Tucci Russo Studio per l’Arte Contemporanea is pleased to present the second exhibition of the artist Mario Airò at its venue in Turin, following on from the first solo exhibition held in the spaces of the Torre Pellice gallery in 2014.
The exhibition consists of seven works that start from the idea of letizia, of joy or contentment, not as a subject of the work but as an element of daily practice. Almost all the works produced by the artist since 2019 have required intimate concentration and silence, a practice very close to that of the monk in contemplation of God or the Buddhist monk in meditation in a void. It is not faith that is important here and much less doctrine: even the most convinced atheist can practise the experience of the fullness of temporal suspension and attain the intimate concentration necessary to be aware, active, free, fluid and without intention in tracing a sign.
In the first room there are four works that establish a dialogue with each other:
Hayan A triptych of sheets made by linking two sheets of Fabriano paper between which nylon threads have been inserted, which in the gluing process become embossed marks on the surface of the sheets. Each sheet has a vertical course and a series of threads sinuously descend from top to bottom, following the natural movement of the line imprisoned inside. The result is a series of hair-like waves that make the surface vibrate.
Modellare l’acqua (‘Shaping water’) The work, which consists of a series of white ceramic shapes placed in space using a slender and branched frame that keeps them suspended, is feeding with a trickle of water and “irony” and expresses the artist’s desire of building the shape of the water by dribbling it from hand to hand.
Reflets dans l’eau Created using a procedure similar to Brina (‘Frost’), a work displayed in the second room, Reflets dans l’eau consists of a texture of disordered and ‘electric’ features that evoke the flashes of light on moving water. After the preparation, the artist has intervened on the work with light yellow tempera which has thickened and expanded the texture in order to create an aura of soft and indefinite light in the white field. The intricate network of signs is revealed only when one draws near to it.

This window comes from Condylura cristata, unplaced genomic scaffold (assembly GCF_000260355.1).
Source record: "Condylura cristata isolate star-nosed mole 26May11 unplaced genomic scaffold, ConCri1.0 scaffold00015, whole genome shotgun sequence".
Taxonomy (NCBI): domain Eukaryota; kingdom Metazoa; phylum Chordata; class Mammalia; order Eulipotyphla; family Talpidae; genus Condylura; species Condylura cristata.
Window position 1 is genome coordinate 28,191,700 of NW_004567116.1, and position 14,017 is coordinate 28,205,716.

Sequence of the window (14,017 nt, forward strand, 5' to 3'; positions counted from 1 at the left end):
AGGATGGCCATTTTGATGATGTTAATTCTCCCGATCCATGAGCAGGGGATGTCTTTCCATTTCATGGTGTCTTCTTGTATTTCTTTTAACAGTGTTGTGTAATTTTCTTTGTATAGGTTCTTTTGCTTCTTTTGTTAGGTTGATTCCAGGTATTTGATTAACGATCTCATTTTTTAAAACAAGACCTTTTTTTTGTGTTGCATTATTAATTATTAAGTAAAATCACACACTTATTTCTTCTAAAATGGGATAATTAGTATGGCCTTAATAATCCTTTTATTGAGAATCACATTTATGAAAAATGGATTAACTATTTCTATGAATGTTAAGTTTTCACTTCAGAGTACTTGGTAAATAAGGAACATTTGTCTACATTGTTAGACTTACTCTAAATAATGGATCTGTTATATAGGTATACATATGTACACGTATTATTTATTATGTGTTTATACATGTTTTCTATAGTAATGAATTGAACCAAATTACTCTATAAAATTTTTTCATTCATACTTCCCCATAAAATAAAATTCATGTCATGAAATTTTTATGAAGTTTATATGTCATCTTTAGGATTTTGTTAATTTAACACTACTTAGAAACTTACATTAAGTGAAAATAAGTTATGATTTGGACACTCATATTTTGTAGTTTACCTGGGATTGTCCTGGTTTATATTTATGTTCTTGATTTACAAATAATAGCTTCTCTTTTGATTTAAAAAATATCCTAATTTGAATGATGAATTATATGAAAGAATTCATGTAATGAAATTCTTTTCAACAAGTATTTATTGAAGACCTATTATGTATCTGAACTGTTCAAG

Dolmen (The Rapallo rock where Ezra looked far away) The work consists of the frottage of a rock. The idea of being on the limit, of sitting on it and looking beyond, has prompted the artist to undertake this relief and find ways to be able to transform the design into an accessible seat. The sheet has been mounted on a wooden bench and laminated like a photograph, thus recalling the benches in museum rooms. The second room displays the work Brina (‘Frost’), a marine plywood board prepared with acrylic chalk and painted with white calligraphic tempera. On the work the artist has created a weave of very fine marks which have thickened the image and that have been repeated to the point of saturating the entire surface.
In the last room there are:
Frottage di mare e di terra (‘Frottage of sea and land’) This is the frottage of a partially immersed rock. In spreading the sheet in the water, the graphite and the sea water have together highlighted a texture that is quenched and dissolves in the immersed part, thus marking the fleetingness of the border between sea and land. The framed paper is presented hanging above the horizon together with a horizontal blue laser line that descends from the ceiling and overlaps the drawing with a swinging movement that continues to move up and down with variations in speed and amplitude.
Diapason #5 The work originates from the artist’s fascination with images of the emission spectra of the elements and, in particular, from the intervals of the emission frequencies, which convey a sense of “spatial/musical” harmony. Starting from these suggestions, Mario Airò has developed an ogival shaped and composite object in brass and absorbent paper. This elongated tuning fork represents the frame and the support for an absorbent paper that the artist has coloured by capillary absorption with acrylic inks diluted in alcohol. On the left the tuning forks are accompanied by an organic form in white ceramic (stylisation of a small hand or foot) which acts as a support for bell bronze castings inspired to Tibetan cymbals enriched by the artist with embossed Naxi pictograms.